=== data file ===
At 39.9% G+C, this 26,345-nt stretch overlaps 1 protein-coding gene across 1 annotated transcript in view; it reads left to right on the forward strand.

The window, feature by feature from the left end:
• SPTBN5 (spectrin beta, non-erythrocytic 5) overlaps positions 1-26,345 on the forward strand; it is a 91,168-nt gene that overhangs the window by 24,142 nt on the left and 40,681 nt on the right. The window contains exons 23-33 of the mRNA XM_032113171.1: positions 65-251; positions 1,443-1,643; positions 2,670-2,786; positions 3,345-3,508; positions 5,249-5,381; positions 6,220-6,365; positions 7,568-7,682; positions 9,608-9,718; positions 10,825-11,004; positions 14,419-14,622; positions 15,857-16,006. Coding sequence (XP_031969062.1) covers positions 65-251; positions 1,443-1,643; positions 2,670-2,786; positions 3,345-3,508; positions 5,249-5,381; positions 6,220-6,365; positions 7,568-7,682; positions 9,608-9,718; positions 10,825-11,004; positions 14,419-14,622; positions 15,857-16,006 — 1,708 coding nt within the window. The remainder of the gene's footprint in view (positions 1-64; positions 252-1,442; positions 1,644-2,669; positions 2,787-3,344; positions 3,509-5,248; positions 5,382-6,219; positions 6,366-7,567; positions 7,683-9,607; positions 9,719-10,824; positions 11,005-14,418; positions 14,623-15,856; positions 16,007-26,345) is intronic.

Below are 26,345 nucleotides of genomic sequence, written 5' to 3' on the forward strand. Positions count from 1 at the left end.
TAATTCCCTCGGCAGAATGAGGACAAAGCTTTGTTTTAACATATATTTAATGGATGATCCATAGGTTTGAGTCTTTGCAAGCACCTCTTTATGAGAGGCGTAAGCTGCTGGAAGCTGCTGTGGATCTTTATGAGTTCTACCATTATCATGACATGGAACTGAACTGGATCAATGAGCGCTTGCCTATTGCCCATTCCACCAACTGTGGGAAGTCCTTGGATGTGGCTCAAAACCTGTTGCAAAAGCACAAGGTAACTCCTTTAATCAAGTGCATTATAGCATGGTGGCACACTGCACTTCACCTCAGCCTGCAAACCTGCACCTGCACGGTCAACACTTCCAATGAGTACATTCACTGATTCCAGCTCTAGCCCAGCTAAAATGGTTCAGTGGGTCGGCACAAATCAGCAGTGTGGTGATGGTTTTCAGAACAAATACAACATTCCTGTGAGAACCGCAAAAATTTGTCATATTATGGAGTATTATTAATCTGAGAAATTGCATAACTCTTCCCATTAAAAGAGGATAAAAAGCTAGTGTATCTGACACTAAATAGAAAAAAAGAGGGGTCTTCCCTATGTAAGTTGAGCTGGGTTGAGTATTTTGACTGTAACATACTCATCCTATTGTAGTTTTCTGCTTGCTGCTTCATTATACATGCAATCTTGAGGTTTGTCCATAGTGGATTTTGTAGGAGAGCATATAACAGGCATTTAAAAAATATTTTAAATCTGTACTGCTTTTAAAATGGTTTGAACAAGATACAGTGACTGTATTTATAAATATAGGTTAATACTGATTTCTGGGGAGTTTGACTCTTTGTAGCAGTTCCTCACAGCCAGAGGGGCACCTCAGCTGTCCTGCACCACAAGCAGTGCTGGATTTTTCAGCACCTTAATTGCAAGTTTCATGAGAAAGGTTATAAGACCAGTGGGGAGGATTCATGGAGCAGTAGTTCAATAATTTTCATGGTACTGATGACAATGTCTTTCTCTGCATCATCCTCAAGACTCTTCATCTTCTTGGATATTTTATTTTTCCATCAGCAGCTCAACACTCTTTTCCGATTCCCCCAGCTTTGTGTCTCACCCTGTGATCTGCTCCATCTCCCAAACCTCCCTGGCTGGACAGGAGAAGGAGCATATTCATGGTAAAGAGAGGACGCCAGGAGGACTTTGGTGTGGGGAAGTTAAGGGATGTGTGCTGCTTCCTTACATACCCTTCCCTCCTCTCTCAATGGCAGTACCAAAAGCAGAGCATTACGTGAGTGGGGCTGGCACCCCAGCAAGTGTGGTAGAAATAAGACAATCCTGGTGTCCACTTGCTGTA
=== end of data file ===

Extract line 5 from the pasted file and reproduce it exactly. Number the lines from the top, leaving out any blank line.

TAATTCCCTCGGCAGAATGAGGACAAAGCTTTGTTTTAACATATATTTAATGGATGATCCATAGGTTTGAGTCTTTGCAAGCACCTCTTTATGAGAGGCGTAAGCTGCTGGAAGCTGCTGTGGATCTTTATGAGTTCTACCATTATCATGACATGGAACTGAACTGGATCAATGAGCGCTTGCCTATTGCCCATTCCACCAACTGTGGGAAGTCCTTGGATGTGGCTCAAAACCTGTTGCAAAAGCACAAGGTAACTCCTTTAATCAAGTGCATTATAGCATGGTGGCACACTGCACTTCACCTCAGCCTGCAAACCTGCACCTGCACGGTCAACACTTCCAATGAGTACATTCACTGATTCCAGCTCTAGCCCAGCTAAAATGGTTCAGTGGGTCGGCACAAATCAGCAGTGTGGTGATGGTTTTCAGAACAAATACAACATTCCTGTGAGAACCGCAAAAATTTGTCATATTATGGAGTATTATTAATCTGAGAAATTGCATAACTCTTCCCATTAAAAGAGGATAAAAAGCTAGTGTATCTGACACTAAATAGAAAAAAAGAGGGGTCTTCCCTATGTAAGTTGAGCTGGGTTGAGTATTTTGACTGTAACATACTCATCCTATTGTAGTTTTCTGCTTGCTGCTTCATTATACATGCAATCTTGAGGTTTGTCCATAGTGGATTTTGTAGGAGAGCATATAACAGGCATTTAAAAAATATTTTAAATCTGTACTGCTTTTAAAATGGTTTGAACAAGATACAGTGACTGTATTTATAAATATAGGTTAATACTGATTTCTGGGGAGTTTGACTCTTTGTAGCAGTTCCTCACAGCCAGAGGGGCACCTCAGCTGTCCTGCACCACAAGCAGTGCTGGATTTTTCAGCACCTTAATTGCAAGTTTCATGAGAAAGGTTATAAGACCAGTGGGGAGGATTCATGGAGCAGTAGTTCAATAATTTTCATGGTACTGATGACAATGTCTTTCTCTGCATCATCCTCAAGACTCTTCATCTTCTTGGATATTTTATTTTTCCATCAGCAGCTCAACACTCTTTTCCGATTCCCCCAGCTTTGTGTCTCACCCTGTGATCTGCTCCATCTCCCAAACCTCCCTGGCTGGACAGGAGAAGGAGCATATTCATGGTAAAGAGAGGACGCCAGGAGGACTTTGGTGTGGGGAAGTTAAGGGATGTGTGCTGCTTCCTTACATACCCTTCCCTCCTCTCTCAATGGCAGTACCAAAAGCAGAGCATTACGTGAGTGGGGCTGGCACCCCAGCAAGTGTGGTAGAAATAAGACAATCCTGGTGTCCACTTGCTGTA